Trump's First Day as President Brought Out Thousands of Protesters

Trump's inauguration brought out thousands of protesters, with over 200 arrests.

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Today marked the official first day of Donald Trump's presidency, one that saw both a chorus of enthusiastic supporters and thousands of protesters dissenting for a wide variety of reasons: his cabinet and White House picks of known white nationalists and racists, his long-held position against climate change, and his stances on women's reproductive rights, affordable health care, and many other issues.

Protests remained mostly peaceful, though some property destruction occurred when anarchists threw rocks at a police vehicle and went as far as to light a limousine on fire. Make no mistake: These were not acts carried out on behalf of the thousands of peaceful protesters who showed up to the Inauguration ahead of Saturday's official Women's March on Washington.

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Friday's protesters marched for hours—pre- and post-Trump's Inauguration speech—around Capitol Hill. I witnessed a number of Trump supporters and protesters conversing respectfully while discussing policy issues on which they disagreed, in particular Obamacare (the Affordable Care Act)—not coincidentally, a law that was the subject of Trump's first executive order.

In addition to the public debates, protesters took the streets and created peaceful blockades amid the celebrations.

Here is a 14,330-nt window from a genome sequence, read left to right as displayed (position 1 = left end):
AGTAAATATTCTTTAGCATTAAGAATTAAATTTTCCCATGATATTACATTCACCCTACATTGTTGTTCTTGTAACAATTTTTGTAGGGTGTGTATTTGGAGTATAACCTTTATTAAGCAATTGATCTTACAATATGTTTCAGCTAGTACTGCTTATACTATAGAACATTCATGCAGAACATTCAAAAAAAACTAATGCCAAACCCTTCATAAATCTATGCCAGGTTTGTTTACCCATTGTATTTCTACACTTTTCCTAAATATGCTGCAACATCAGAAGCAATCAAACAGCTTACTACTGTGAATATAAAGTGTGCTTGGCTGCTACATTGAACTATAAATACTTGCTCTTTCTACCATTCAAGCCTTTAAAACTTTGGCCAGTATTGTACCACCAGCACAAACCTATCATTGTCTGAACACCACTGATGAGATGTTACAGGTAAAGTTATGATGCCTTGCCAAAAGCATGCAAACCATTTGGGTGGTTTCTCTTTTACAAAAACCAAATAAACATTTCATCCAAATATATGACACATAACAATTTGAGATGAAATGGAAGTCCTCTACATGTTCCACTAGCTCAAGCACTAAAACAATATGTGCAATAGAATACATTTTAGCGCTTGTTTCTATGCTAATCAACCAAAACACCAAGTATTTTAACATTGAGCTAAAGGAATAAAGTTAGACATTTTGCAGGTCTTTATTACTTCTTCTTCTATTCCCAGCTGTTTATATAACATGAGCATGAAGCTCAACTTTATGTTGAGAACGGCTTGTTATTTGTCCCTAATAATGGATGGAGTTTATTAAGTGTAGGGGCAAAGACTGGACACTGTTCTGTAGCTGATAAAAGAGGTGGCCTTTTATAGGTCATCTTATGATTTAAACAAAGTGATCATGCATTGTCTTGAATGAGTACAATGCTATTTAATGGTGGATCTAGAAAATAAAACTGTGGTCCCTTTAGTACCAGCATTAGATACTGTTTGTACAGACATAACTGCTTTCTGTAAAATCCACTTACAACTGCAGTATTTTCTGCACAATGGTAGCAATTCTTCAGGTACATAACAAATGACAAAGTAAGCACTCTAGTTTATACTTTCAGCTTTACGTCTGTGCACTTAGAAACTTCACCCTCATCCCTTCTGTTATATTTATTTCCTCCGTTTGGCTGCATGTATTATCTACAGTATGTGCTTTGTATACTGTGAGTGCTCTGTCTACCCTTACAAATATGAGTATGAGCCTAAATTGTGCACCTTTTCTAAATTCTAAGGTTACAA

Protests in McPherson Square also saw enthusiastically-received appearances from civil rights leaders and Michael Moore.

However late Friday afternoon, a group of aggressive protesters began lodging what appeared to be rocks or bricks at police vehicles:

Things escalated when anarchists took over what had been a predominantly peaceful protest near K NW and 13th St. and began throwing rocks through police windows, later setting a limousine on fire: 

CNN reported that more than 200 protesters were arrested on Friday alone, ahead of Saturday's official Women's March on Washington. It's yet to be seen what the climate will be Saturday. But the march's careful planning and encouragement of peaceful protesting may very well elicit a much different result than the sometimes-raucous protests of Friday.

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